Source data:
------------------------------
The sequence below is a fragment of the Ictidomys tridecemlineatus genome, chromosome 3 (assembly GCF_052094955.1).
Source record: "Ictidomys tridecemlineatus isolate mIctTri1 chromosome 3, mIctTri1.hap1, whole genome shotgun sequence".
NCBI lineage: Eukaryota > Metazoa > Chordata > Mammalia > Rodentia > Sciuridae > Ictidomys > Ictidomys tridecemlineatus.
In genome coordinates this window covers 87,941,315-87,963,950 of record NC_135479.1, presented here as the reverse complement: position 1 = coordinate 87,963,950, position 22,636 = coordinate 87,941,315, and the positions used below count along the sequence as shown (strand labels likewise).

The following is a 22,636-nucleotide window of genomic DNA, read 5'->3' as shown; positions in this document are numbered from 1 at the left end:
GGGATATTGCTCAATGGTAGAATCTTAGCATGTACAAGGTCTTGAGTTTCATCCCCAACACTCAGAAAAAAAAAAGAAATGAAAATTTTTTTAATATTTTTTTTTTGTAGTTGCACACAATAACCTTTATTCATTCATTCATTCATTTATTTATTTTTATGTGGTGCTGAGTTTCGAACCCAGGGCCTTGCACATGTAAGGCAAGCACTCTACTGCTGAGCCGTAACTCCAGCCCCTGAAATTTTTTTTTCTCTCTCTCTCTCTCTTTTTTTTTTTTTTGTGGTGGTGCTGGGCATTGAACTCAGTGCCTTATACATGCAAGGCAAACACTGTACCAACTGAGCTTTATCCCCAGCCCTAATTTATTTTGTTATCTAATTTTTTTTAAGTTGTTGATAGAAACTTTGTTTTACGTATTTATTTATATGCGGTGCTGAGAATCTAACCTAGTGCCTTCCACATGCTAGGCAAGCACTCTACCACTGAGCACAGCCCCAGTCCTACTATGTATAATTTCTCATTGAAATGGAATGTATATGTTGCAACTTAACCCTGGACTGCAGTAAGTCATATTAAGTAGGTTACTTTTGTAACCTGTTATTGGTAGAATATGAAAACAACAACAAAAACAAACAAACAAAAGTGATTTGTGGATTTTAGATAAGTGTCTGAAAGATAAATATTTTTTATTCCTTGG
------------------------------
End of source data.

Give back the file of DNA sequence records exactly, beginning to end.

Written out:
The sequence below is a fragment of the Ictidomys tridecemlineatus genome, chromosome 3 (assembly GCF_052094955.1).
Source record: "Ictidomys tridecemlineatus isolate mIctTri1 chromosome 3, mIctTri1.hap1, whole genome shotgun sequence".
NCBI lineage: Eukaryota > Metazoa > Chordata > Mammalia > Rodentia > Sciuridae > Ictidomys > Ictidomys tridecemlineatus.
In genome coordinates this window covers 87,941,315-87,963,950 of record NC_135479.1, presented here as the reverse complement: position 1 = coordinate 87,963,950, position 22,636 = coordinate 87,941,315, and the positions used below count along the sequence as shown (strand labels likewise).

The following is a 22,636-nucleotide window of genomic DNA, read 5'->3' as shown; positions in this document are numbered from 1 at the left end:
GGGATATTGCTCAATGGTAGAATCTTAGCATGTACAAGGTCTTGAGTTTCATCCCCAACACTCAGAAAAAAAAAAGAAATGAAAATTTTTTTAATATTTTTTTTTTGTAGTTGCACACAATAACCTTTATTCATTCATTCATTCATTTATTTATTTTTATGTGGTGCTGAGTTTCGAACCCAGGGCCTTGCACATGTAAGGCAAGCACTCTACTGCTGAGCCGTAACTCCAGCCCCTGAAATTTTTTTTTCTCTCTCTCTCTCTCTTTTTTTTTTTTTTGTGGTGGTGCTGGGCATTGAACTCAGTGCCTTATACATGCAAGGCAAACACTGTACCAACTGAGCTTTATCCCCAGCCCTAATTTATTTTGTTATCTAATTTTTTTTAAGTTGTTGATAGAAACTTTGTTTTACGTATTTATTTATATGCGGTGCTGAGAATCTAACCTAGTGCCTTCCACATGCTAGGCAAGCACTCTACCACTGAGCACAGCCCCAGTCCTACTATGTATAATTTCTCATTGAAATGGAATGTATATGTTGCAACTTAACCCTGGACTGCAGTAAGTCATATTAAGTAGGTTACTTTTGTAACCTGTTATTGGTAGAATATGAAAACAACAACAAAAACAAACAAACAAAAGTGATTTGTGGATTTTAGATAAGTGTCTGAAAGATAAATATTTTTTATTCCTTGG